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CJS Thursday Lecture Series | Eating Contests in Early Modern Japanese Entertainment Media

Eric C. Rath, 2017-2018 CJS Toyota Visiting Professor; Professor, History Department, University of Kansas
Thursday, December 7, 2017
11:30 AM-1:00 PM
Room 110 Weiser Hall Map
Early modern Japan witnessed the rise of food as a subject of entertainment media as exemplified by numerous literary and visual depictions of culinary contests in which pedants debated the virtues of rice or tea; strong men (and women) measured their endurance in the number of bowls of noodles or cups of sake they could swallow; and posters ranked seafood recipes against vegetarian dishes. Visual and literary artists even helped audiences imagine what would happen if food or drinks came alive and debated and battled each other. Early modern media proved that food and beverages were not mundane objects, but instead had lives of their own, which were poetic, heroic, and potentially precarious.

Eric C. Rath is the CJS Toyota Visiting Professor for the 2017-2018 academic year and a professor of premodern Japanese history at the University of Kansas where he specializes in Japanese cultural history. His publications include Japan’s Cuisines: Food, Place and Identity (Reaktion Books, 2016) and Food and Fantasy in Early Modern Japan (University of California Press, 2010).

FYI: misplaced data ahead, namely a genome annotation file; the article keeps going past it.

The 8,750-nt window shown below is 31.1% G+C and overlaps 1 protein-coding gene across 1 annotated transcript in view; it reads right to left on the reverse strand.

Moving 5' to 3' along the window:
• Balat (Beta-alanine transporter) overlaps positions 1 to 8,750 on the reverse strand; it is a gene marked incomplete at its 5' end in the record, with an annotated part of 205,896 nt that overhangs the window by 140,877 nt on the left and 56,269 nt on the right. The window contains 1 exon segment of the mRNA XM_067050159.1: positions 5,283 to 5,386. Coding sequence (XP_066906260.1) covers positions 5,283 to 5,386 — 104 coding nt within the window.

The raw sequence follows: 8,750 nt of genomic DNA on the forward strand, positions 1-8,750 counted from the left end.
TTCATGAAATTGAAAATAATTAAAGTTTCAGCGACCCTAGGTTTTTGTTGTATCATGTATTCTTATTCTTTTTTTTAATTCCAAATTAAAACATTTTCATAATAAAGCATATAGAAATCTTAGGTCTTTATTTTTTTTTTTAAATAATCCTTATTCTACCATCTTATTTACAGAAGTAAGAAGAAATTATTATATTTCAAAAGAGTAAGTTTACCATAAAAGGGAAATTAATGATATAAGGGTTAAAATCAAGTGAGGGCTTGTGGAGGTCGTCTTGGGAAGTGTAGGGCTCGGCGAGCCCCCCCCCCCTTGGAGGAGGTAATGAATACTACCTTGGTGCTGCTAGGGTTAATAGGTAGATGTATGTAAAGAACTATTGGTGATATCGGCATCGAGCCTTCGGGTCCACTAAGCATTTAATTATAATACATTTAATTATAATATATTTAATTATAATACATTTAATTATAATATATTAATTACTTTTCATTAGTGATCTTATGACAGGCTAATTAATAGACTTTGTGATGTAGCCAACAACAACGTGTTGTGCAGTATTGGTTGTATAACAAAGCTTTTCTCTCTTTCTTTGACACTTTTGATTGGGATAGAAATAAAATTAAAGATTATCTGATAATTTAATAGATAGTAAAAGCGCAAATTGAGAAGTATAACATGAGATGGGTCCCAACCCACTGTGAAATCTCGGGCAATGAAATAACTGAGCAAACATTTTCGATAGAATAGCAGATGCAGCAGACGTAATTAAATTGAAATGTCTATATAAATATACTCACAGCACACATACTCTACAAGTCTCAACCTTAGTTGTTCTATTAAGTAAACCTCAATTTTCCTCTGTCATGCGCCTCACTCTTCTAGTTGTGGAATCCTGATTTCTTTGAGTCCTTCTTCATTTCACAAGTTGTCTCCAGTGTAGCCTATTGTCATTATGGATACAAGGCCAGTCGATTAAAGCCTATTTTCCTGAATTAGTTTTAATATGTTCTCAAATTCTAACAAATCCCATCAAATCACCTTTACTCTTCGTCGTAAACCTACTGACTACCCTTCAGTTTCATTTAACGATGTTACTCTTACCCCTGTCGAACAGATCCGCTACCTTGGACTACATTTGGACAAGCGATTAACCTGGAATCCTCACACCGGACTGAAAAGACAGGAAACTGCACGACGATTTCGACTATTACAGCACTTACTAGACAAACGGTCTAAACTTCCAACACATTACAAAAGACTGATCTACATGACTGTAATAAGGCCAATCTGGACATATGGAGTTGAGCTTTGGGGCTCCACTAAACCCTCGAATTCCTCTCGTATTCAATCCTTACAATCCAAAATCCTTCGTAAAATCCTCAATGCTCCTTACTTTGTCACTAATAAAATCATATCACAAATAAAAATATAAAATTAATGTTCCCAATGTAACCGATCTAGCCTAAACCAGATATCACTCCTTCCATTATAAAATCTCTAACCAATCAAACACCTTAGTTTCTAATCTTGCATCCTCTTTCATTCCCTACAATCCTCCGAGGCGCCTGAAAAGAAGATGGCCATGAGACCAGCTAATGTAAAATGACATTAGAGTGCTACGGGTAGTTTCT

Image: Utagawa Hiroshige (1797-1858) “Peace, Joy, and the Price War Between Sake and Sweets” (Taiheiki mochi sake tatakai) produced between 1843-46
Building: Weiser Hall
Event Type: Lecture / Discussion
Tags: Asia, Food, History, Japanese Studies
Source: Happening @ Michigan from Center for Japanese Studies, International Institute, Asian Languages and Cultures